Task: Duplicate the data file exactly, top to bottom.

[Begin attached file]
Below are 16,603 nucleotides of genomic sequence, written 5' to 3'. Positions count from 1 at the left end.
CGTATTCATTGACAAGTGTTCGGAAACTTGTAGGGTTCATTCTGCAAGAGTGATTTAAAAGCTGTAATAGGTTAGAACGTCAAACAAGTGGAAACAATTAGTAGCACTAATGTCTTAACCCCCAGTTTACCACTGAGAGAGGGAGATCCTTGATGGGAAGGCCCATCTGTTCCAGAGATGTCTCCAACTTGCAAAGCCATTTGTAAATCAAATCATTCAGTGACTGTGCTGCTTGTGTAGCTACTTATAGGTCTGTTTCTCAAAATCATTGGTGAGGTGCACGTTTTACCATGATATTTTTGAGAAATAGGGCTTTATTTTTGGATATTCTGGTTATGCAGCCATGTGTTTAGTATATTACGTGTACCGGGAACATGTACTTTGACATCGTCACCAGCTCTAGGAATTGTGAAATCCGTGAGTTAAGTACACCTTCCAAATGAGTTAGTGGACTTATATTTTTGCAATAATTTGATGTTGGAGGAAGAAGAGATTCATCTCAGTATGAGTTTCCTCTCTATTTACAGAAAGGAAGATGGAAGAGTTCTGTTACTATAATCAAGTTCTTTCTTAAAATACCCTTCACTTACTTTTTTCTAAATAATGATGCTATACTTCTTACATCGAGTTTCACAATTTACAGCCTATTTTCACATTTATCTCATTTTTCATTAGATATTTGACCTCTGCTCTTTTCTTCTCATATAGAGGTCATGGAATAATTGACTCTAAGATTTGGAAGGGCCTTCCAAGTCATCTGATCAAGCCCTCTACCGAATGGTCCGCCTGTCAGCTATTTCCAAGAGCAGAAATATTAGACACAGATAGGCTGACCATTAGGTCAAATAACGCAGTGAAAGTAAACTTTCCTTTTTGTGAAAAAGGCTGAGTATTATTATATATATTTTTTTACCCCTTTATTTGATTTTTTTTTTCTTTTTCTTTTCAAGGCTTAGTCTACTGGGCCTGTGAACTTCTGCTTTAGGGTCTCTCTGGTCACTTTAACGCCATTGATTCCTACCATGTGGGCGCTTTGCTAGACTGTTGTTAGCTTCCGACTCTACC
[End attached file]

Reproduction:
Below are 16,603 nucleotides of genomic sequence, written 5' to 3'. Positions count from 1 at the left end.
CGTATTCATTGACAAGTGTTCGGAAACTTGTAGGGTTCATTCTGCAAGAGTGATTTAAAAGCTGTAATAGGTTAGAACGTCAAACAAGTGGAAACAATTAGTAGCACTAATGTCTTAACCCCCAGTTTACCACTGAGAGAGGGAGATCCTTGATGGGAAGGCCCATCTGTTCCAGAGATGTCTCCAACTTGCAAAGCCATTTGTAAATCAAATCATTCAGTGACTGTGCTGCTTGTGTAGCTACTTATAGGTCTGTTTCTCAAAATCATTGGTGAGGTGCACGTTTTACCATGATATTTTTGAGAAATAGGGCTTTATTTTTGGATATTCTGGTTATGCAGCCATGTGTTTAGTATATTACGTGTACCGGGAACATGTACTTTGACATCGTCACCAGCTCTAGGAATTGTGAAATCCGTGAGTTAAGTACACCTTCCAAATGAGTTAGTGGACTTATATTTTTGCAATAATTTGATGTTGGAGGAAGAAGAGATTCATCTCAGTATGAGTTTCCTCTCTATTTACAGAAAGGAAGATGGAAGAGTTCTGTTACTATAATCAAGTTCTTTCTTAAAATACCCTTCACTTACTTTTTTCTAAATAATGATGCTATACTTCTTACATCGAGTTTCACAATTTACAGCCTATTTTCACATTTATCTCATTTTTCATTAGATATTTGACCTCTGCTCTTTTCTTCTCATATAGAGGTCATGGAATAATTGACTCTAAGATTTGGAAGGGCCTTCCAAGTCATCTGATCAAGCCCTCTACCGAATGGTCCGCCTGTCAGCTATTTCCAAGAGCAGAAATATTAGACACAGATAGGCTGACCATTAGGTCAAATAACGCAGTGAAAGTAAACTTTCCTTTTTGTGAAAAAGGCTGAGTATTATTATATATATTTTTTTACCCCTTTATTTGATTTTTTTTTTCTTTTTCTTTTCAAGGCTTAGTCTACTGGGCCTGTGAACTTCTGCTTTAGGGTCTCTCTGGTCACTTTAACGCCATTGATTCCTACCATGTGGGCGCTTTGCTAGACTGTTGTTAGCTTCCGACTCTACC